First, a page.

Johannesburg has a long way to go, but it’s heading in the right direction.
Joburg Mayor Herman Mashaba gave his second State of the City address on Wednesday, marking the first full reporting year under his leadership. I urge you to read this extract from his speech. Without doubt the Johannesburg we dream of is still a very long way away. But I am 100% confident the City is heading in the right direction.
Turning around a city in decline is like turning around a large ocean-going liner that is travelling in the wrong direction. First you must slow it down, then stop it, turn it around, get it moving in the right direction, and then power it up to full speed.
When a seven-party DA-led coalition took over the running of Cape Town in mid-2006, this is exactly the process that played out. By the end of 2007, visible change was not as marked as residents had expected. And yet behind the scenes, the right systems and processes were being put in place to get the city moving forward.
Mashaba’s team inherited road, water and electrical networks all in a dire state of decay, a massive service delivery backlog and a monstrous debt of R17 billion, R5 billion of which was due this year. With scarce resources and huge demands on multiple fronts, prioritizing is everything and trade-offs are unavoidable. Mashaba is clear about his top priorities.
Firstly, he is determined that the rule of law will prevail in Johannesburg. His team has taken a zero tolerance approach to crime and corruption because the social costs of these are unacceptable. As he points out, the R18 billion of fraud and corruption under investigation would have been enough to build houses for all 152 000 people on Joburg’s housing list. “Our fight against corruption WILL NEVER rest in this City.”
They are building a well-trained, well-equipped metro police force to fight deep-rooted lawlessness, with 1500 newly recruited additional JMPD officers currently undergoing training. They are targeting criminal syndicates (particularly the major dealers and distributors of drugs) through a dedicated narcotics unit, reclaiming hijacked buildings, cracking down on the illegal consumption of services and facilitating the processing of undocumented immigrants by Home Affairs. Joburg must be “a dangerous place for criminals”.
Secondly, Mashaba is determined to build a highly capable, professionalized civil service that prioritises service delivery to the poor. “Nothing we do will be more important than this, because the accumulative effort of having 33 000 employees committed to a common cause – which is our people – will exceed all other interventions we can possibly achieve.”
Already they have cut wasteful expenditure by R480 million and tripled the spend on repairs and maintenance of infrastructure from 2% under the previous government to 6% this year. If wealthier residents can’t yet see any visible change in delivery, it is because Herman’s team is concentrating their efforts on where services are needed most: in the informal settlements where communities still lack even the most basic of services.
RDP houses are being built, serviced sites and other housing options are being planned, title deeds are being delivered, potholes are being filled, roads are being tarred and maintained – all at a significantly higher rate than under the previous government. But the backlog is staggering; even many township residents are yet to experience material improvements to their lives. The ship is well and truly turned around, but it is by no means moving at full speed.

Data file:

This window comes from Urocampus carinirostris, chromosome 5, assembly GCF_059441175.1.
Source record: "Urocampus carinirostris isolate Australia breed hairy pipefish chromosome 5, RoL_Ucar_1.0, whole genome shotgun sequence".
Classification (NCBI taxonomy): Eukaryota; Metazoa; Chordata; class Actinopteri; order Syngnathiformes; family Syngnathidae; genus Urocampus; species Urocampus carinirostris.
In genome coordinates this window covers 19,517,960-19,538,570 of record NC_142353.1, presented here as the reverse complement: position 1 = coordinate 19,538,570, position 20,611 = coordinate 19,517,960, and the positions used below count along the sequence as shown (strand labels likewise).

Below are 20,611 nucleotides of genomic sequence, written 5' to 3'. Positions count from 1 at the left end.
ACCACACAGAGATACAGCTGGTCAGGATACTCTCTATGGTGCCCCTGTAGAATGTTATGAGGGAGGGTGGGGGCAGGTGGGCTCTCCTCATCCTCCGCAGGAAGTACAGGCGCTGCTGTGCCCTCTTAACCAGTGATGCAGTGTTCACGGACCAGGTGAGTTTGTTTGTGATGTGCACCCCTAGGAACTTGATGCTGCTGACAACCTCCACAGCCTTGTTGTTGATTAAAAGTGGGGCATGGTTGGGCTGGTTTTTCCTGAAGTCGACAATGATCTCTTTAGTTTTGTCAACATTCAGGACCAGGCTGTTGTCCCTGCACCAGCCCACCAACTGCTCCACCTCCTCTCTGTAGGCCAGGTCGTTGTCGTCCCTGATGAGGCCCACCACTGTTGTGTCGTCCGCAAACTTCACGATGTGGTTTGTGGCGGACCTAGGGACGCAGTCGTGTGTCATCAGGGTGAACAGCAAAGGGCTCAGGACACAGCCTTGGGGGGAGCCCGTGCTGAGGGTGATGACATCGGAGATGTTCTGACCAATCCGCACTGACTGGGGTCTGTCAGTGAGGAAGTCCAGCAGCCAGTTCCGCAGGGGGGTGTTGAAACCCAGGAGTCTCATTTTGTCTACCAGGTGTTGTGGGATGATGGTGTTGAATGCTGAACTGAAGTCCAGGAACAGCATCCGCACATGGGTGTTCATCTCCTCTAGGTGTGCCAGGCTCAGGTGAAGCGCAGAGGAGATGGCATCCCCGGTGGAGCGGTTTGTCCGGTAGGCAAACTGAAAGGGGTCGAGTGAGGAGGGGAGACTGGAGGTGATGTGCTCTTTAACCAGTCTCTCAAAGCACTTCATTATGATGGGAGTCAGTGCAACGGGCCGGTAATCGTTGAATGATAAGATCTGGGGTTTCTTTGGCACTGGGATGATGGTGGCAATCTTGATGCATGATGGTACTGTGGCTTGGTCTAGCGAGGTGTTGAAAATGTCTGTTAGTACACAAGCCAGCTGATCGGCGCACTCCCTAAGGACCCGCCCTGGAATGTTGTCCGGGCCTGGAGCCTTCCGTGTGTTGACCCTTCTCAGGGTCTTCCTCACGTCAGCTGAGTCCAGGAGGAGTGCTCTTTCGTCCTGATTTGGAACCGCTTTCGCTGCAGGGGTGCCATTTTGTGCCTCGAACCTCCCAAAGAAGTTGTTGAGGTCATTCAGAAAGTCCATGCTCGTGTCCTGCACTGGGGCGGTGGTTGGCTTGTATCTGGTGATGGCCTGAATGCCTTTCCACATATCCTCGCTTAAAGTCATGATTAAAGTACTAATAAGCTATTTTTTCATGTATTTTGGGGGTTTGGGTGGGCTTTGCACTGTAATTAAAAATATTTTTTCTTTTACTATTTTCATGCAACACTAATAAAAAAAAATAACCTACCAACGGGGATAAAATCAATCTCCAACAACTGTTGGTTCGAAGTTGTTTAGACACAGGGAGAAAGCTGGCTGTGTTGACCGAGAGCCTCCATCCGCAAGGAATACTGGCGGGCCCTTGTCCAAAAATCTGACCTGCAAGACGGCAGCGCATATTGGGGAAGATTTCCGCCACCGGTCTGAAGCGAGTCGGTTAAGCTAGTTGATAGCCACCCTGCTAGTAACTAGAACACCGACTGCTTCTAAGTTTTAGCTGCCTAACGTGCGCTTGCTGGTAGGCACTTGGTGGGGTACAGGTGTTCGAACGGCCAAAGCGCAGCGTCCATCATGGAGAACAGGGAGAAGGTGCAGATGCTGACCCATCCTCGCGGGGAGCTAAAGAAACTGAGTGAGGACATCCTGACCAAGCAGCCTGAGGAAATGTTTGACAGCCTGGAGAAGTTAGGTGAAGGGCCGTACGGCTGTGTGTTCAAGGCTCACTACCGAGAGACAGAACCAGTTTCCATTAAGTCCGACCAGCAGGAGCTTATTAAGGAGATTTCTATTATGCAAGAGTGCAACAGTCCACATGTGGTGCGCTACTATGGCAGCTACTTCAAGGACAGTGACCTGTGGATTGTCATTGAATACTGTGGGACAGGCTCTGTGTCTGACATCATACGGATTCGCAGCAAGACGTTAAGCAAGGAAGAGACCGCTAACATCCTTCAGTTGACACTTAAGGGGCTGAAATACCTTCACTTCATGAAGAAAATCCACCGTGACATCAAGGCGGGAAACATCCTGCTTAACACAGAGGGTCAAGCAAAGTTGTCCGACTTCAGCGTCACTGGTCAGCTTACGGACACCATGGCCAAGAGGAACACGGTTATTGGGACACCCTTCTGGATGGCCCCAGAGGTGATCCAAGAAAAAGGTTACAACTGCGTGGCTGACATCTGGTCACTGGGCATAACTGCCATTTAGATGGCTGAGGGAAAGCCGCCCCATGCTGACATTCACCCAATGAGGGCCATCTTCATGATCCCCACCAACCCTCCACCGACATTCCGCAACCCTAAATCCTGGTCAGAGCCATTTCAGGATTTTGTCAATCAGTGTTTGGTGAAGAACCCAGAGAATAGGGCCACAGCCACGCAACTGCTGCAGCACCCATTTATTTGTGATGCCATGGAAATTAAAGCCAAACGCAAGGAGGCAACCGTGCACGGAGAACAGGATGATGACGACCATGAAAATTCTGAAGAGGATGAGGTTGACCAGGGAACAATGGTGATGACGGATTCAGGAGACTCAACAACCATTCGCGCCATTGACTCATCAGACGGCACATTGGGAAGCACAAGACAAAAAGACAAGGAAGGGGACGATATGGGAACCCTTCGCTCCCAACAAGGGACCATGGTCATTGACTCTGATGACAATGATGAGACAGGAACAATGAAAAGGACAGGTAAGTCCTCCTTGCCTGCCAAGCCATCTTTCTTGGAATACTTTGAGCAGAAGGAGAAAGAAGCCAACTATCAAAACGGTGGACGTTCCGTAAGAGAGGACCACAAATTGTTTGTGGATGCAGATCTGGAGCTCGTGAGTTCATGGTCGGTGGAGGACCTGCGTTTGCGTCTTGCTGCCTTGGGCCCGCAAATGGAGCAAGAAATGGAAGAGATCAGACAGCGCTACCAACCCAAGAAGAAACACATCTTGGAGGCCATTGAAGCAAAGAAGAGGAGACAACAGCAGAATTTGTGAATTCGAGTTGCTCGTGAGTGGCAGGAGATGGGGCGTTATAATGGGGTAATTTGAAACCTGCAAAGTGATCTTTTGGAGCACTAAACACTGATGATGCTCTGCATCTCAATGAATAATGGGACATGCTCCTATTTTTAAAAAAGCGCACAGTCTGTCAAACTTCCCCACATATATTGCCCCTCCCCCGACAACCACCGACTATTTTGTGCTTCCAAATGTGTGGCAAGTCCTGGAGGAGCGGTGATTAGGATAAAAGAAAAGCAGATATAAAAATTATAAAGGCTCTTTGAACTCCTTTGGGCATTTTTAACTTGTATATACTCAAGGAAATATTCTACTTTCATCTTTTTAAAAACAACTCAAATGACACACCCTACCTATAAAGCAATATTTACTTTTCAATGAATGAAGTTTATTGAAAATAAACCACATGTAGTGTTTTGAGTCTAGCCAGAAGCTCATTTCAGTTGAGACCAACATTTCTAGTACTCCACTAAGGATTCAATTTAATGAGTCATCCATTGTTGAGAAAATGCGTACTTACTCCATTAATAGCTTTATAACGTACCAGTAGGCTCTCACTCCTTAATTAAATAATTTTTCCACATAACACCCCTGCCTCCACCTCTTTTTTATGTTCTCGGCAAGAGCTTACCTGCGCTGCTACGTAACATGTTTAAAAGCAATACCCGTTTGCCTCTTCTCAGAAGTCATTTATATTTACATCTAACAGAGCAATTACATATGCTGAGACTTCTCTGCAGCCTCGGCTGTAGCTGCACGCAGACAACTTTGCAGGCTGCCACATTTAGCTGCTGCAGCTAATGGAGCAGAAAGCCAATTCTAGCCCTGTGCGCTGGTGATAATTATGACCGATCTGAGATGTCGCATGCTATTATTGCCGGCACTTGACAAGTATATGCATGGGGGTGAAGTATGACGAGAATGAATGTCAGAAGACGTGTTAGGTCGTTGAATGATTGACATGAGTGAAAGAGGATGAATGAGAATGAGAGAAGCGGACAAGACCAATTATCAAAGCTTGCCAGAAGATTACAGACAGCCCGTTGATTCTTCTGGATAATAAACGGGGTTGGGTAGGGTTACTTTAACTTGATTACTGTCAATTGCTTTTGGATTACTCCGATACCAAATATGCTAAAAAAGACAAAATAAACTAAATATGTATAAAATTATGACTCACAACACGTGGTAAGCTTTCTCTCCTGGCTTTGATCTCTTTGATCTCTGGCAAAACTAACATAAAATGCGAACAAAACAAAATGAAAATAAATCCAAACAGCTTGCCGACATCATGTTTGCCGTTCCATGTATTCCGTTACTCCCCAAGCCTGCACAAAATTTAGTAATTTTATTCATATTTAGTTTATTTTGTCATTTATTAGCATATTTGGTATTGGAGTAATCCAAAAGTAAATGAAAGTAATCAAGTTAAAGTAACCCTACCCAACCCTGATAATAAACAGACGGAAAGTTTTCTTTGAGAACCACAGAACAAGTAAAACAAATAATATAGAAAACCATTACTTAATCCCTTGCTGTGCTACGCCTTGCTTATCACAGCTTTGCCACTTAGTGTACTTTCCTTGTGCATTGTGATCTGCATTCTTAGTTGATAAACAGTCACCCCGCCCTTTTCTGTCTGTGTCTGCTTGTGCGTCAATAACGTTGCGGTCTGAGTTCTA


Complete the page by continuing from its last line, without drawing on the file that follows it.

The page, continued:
Mashaba is the first to admit this. “It has to be the focus of our government to ensure that the pace of change increases, and that it reaches into the lives of more people, more businesses and more communities.”
And thirdly, Mashaba is determined to make Joburg a place that is attractive to investors and entrepreneurs. He recognizes this is the only way to ensure sustainable job creation, which is the only viable route to economic freedom and social stability.
And already his commitment to cleaning up the inner city, fighting lawlessness and wooing investors is bearing fruit. “At this mid-year point, R5.6 Billion of external investment has been injected into our City which has already exceeded the annual target, and the achievement of any full prior year in our City’s history.”
He is rolling out Opportunity Centres, which offer a basket of services to assist small businesses, including registering companies on the City’s supplier database and training to improve the ability of SMMEs to tender for city projects. These Centres will house a Work Seekers’ Database where qualifying people can register to benefit from temporary work opportunities in the City on a fair and rotational basis.
An artisan training programme is in the pipeline for young people, which will serve the dual purpose of fighting youth unemployment and providing the skills needed by a growing economy. Red-tape is being progressively cut. In the past financial year, they have processed 95% of submitted building plans within 30 - 60 days.
In fighting crime and corruption, growing a capable state and making Joburg attractive to investors, Mashaba’s team is laying the foundations for what they call “Diphetogo”, a seSotho word that can be directly interpreted to mean real, transformational change. “It captures the idea that change is not an event but a process.” I am confident that Diphetogo has taken root, and that all the people of Johannesburg will one day share in its fruit.
In the coming weeks, I will share with you the progress we are making in the DA-led metros of Tshwane, NMB and Cape Town, and in the Western Cape.